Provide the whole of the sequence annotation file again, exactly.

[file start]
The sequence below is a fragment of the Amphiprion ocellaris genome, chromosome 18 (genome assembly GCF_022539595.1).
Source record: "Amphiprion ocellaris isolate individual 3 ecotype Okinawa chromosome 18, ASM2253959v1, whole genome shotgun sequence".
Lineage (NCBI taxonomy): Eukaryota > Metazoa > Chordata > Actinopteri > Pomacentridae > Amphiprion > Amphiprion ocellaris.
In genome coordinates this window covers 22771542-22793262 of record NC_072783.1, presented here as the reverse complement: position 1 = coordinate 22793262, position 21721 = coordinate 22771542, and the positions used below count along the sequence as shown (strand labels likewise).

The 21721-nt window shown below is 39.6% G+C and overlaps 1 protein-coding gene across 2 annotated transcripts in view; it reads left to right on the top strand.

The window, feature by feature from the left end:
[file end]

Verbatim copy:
The sequence below is a fragment of the Amphiprion ocellaris genome, chromosome 18 (genome assembly GCF_022539595.1).
Source record: "Amphiprion ocellaris isolate individual 3 ecotype Okinawa chromosome 18, ASM2253959v1, whole genome shotgun sequence".
Lineage (NCBI taxonomy): Eukaryota > Metazoa > Chordata > Actinopteri > Pomacentridae > Amphiprion > Amphiprion ocellaris.
In genome coordinates this window covers 22771542-22793262 of record NC_072783.1, presented here as the reverse complement: position 1 = coordinate 22793262, position 21721 = coordinate 22771542, and the positions used below count along the sequence as shown (strand labels likewise).

The 21721-nt window shown below is 39.6% G+C and overlaps 1 protein-coding gene across 2 annotated transcripts in view; it reads left to right on the top strand.

The window, feature by feature from the left end: